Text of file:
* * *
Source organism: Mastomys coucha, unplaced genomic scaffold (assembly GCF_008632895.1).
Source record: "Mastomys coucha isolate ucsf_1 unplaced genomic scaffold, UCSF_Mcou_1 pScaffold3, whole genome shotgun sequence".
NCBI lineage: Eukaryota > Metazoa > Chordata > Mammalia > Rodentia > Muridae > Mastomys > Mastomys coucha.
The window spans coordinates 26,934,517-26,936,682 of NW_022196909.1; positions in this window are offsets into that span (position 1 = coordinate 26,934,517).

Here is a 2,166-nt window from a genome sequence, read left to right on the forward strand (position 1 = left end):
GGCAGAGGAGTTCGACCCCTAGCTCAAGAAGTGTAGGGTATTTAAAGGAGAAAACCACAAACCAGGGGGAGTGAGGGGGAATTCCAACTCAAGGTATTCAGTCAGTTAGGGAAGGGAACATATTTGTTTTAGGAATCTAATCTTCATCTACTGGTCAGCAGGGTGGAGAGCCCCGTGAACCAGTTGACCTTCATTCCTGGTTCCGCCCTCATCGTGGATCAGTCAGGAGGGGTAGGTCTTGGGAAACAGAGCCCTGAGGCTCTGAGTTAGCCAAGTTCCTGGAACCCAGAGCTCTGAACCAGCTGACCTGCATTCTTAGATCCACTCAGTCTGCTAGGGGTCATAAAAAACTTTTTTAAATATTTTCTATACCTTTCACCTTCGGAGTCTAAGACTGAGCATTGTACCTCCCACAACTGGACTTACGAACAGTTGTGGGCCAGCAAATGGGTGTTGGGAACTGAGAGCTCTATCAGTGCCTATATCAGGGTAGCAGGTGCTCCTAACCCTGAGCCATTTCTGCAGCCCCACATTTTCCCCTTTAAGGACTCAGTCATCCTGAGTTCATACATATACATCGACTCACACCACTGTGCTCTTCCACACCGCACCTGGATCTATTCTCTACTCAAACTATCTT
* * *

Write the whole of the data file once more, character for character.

Source organism: Mastomys coucha, unplaced genomic scaffold (assembly GCF_008632895.1).
Source record: "Mastomys coucha isolate ucsf_1 unplaced genomic scaffold, UCSF_Mcou_1 pScaffold3, whole genome shotgun sequence".
NCBI lineage: Eukaryota > Metazoa > Chordata > Mammalia > Rodentia > Muridae > Mastomys > Mastomys coucha.
The window spans coordinates 26,934,517-26,936,682 of NW_022196909.1; positions in this window are offsets into that span (position 1 = coordinate 26,934,517).

Here is a 2,166-nt window from a genome sequence, read left to right on the forward strand (position 1 = left end):
GGCAGAGGAGTTCGACCCCTAGCTCAAGAAGTGTAGGGTATTTAAAGGAGAAAACCACAAACCAGGGGGAGTGAGGGGGAATTCCAACTCAAGGTATTCAGTCAGTTAGGGAAGGGAACATATTTGTTTTAGGAATCTAATCTTCATCTACTGGTCAGCAGGGTGGAGAGCCCCGTGAACCAGTTGACCTTCATTCCTGGTTCCGCCCTCATCGTGGATCAGTCAGGAGGGGTAGGTCTTGGGAAACAGAGCCCTGAGGCTCTGAGTTAGCCAAGTTCCTGGAACCCAGAGCTCTGAACCAGCTGACCTGCATTCTTAGATCCACTCAGTCTGCTAGGGGTCATAAAAAACTTTTTTAAATATTTTCTATACCTTTCACCTTCGGAGTCTAAGACTGAGCATTGTACCTCCCACAACTGGACTTACGAACAGTTGTGGGCCAGCAAATGGGTGTTGGGAACTGAGAGCTCTATCAGTGCCTATATCAGGGTAGCAGGTGCTCCTAACCCTGAGCCATTTCTGCAGCCCCACATTTTCCCCTTTAAGGACTCAGTCATCCTGAGTTCATACATATACATCGACTCACACCACTGTGCTCTTCCACACCGCACCTGGATCTATTCTCTACTCAAACTATCTT